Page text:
SHERIFF SPEZIALE HAS TIPS ON GOOD LIVING
Record, The (Hackensack NJ)
WAYNE - First the biography hit the shelves. Then came plans for the blockbuster movie. So what was Sheriff Jerry Speziale doing hosting cake-decorating classes and offering gardening tips?
Passaic County's high-profile top cop isn't bucking for airtime on the Home and Garden Network. Nor is he trying to oust Emeril from the kitchen. The sheriff was offering free seminars Friday at a Senior Citizens Day at the Public Safety Academy. "True community policing is more than sending a patrol car to somebody's house," Speziale said. "It's about police officers not only being there when you're in trouble but being there when people need nothing, so they understand police and the community are one and the same."
It isn't as if Speziale actually demonstrated the best way to plant petunias - not even when the gardening lady didn't stick around to give the class (she dropped off
pamphlets and left). He shook hands and ate pizza with the group. When the
gardening class was canceled at the last minute, a few disappointed, though
frisky, septuagenarians eagerly pressed their noses to the glass door and
watched young Fire Department recruits train on apparatus outside.
In a corner of the cafeteria, volunteers from Preakness Healthcare Center provided kitchen expertise, showing everyone the must-have item for professional cake-decorating results: a pastry bag with different shape tips.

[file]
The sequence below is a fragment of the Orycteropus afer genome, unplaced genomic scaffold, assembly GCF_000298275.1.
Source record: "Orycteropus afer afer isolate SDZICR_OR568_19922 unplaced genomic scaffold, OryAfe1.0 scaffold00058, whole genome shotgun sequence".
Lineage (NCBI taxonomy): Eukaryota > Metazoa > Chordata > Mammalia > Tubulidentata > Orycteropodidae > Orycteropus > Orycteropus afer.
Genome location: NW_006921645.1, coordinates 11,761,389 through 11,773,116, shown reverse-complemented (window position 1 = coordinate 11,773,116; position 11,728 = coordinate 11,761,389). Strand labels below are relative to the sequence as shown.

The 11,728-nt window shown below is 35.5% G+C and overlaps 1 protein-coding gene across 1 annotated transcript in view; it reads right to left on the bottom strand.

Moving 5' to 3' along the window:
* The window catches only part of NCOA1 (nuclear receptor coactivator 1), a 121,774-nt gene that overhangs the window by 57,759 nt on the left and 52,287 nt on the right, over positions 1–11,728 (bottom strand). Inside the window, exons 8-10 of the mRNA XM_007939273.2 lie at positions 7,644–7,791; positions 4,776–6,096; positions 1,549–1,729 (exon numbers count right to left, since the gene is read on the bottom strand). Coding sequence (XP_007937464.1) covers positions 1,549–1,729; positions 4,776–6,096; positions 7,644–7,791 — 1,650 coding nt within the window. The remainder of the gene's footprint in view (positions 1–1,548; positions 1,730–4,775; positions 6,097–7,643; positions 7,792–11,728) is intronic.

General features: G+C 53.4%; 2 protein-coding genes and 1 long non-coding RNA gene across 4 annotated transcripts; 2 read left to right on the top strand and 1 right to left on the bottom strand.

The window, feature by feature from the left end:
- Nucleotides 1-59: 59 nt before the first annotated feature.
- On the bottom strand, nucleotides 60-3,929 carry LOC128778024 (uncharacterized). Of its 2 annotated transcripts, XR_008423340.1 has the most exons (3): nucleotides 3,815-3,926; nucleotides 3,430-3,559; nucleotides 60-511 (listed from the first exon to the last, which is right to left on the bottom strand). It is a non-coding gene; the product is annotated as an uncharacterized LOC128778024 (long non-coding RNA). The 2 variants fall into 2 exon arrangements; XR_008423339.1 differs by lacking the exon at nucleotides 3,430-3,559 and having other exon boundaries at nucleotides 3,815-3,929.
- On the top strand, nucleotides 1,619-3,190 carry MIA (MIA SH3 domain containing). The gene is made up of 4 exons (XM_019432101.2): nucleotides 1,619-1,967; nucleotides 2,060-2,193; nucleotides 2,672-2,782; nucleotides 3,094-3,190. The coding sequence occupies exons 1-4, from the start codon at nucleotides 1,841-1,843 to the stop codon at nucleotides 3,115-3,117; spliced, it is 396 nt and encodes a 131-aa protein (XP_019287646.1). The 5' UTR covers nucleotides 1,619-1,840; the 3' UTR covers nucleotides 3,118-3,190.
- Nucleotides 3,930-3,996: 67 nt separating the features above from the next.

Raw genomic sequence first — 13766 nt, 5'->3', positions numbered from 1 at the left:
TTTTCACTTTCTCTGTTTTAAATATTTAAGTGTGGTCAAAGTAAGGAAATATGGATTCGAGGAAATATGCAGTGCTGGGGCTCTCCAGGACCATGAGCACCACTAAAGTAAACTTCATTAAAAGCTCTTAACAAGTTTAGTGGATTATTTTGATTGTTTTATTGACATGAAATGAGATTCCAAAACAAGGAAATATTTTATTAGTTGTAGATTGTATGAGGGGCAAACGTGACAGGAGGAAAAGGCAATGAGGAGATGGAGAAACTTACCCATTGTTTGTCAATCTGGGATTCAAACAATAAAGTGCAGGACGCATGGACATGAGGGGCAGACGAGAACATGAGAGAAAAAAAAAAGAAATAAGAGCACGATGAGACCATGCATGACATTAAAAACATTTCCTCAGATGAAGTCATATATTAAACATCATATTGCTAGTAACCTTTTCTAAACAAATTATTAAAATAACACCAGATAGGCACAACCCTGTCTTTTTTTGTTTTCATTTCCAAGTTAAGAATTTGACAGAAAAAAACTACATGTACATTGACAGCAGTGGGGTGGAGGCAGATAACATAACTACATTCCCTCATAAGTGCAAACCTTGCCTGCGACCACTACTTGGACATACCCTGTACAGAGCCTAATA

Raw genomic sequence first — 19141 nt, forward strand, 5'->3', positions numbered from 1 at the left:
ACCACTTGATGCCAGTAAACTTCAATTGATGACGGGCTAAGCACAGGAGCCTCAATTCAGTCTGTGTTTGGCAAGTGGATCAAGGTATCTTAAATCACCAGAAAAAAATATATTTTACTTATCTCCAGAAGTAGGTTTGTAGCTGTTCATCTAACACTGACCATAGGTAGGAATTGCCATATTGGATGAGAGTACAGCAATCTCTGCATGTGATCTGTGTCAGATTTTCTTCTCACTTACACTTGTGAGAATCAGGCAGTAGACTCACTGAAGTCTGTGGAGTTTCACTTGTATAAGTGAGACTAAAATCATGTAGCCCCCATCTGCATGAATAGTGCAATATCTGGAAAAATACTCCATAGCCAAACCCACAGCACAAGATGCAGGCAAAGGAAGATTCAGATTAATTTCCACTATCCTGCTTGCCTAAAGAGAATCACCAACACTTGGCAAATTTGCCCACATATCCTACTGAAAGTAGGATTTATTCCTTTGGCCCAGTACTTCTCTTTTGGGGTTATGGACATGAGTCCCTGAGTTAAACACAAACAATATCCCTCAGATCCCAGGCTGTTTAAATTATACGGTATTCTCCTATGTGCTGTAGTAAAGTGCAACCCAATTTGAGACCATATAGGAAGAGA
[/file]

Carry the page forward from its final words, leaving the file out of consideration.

Gaby Rinkerman, a Passaic County Community College professor, showed seniors how to find driving directions on the Internet using MapQuest and guided them to obitcenteral.com, a Web site where they can see if long-lost friends have died. Rinkerman also told the seniors about free computer training at the school's community center. Previous efforts to draw in the elderly were unsuccessful. "Senior citizens usually are afraid of new technology," Rinkerman said. "They think it's too late to learn. It's never too late." To her delight, about a dozen raised their hands when asked who had home computers. Clifton resident Esther Benard sends recipes and offers household tips to friends. Hilda Zunza's reason for attending was more economic. "I want to communicate with my daughter and son," said Zunza, 65, whose family lives in New York and Peru. "It's expensive for me to use the phone all the time."
The free program also offered pointers on fire safety, adopting a pet and the latest hot-button issue: drafting a living will. "Everyone knows since the Terri Schiavo case, it's become very important to Americans," said Ronni Nochimson, who runs the sheriff's senior identification program.
Between classes, attendees snacked on cookies and pastries, some wrapping the extras in napkins, carefully tucking them in purses and coat pockets. Lunch, which consisted of about $1,000 worth of pizza, salad and soda, was paid for by Speziale's non-profit foundation, funded primarily through an annual carnival in West Paterson. * *
By ALISA CAMACHO, Special to the record
May 23, 2005 Section: LOCAL Edition: All Editions Page: L01
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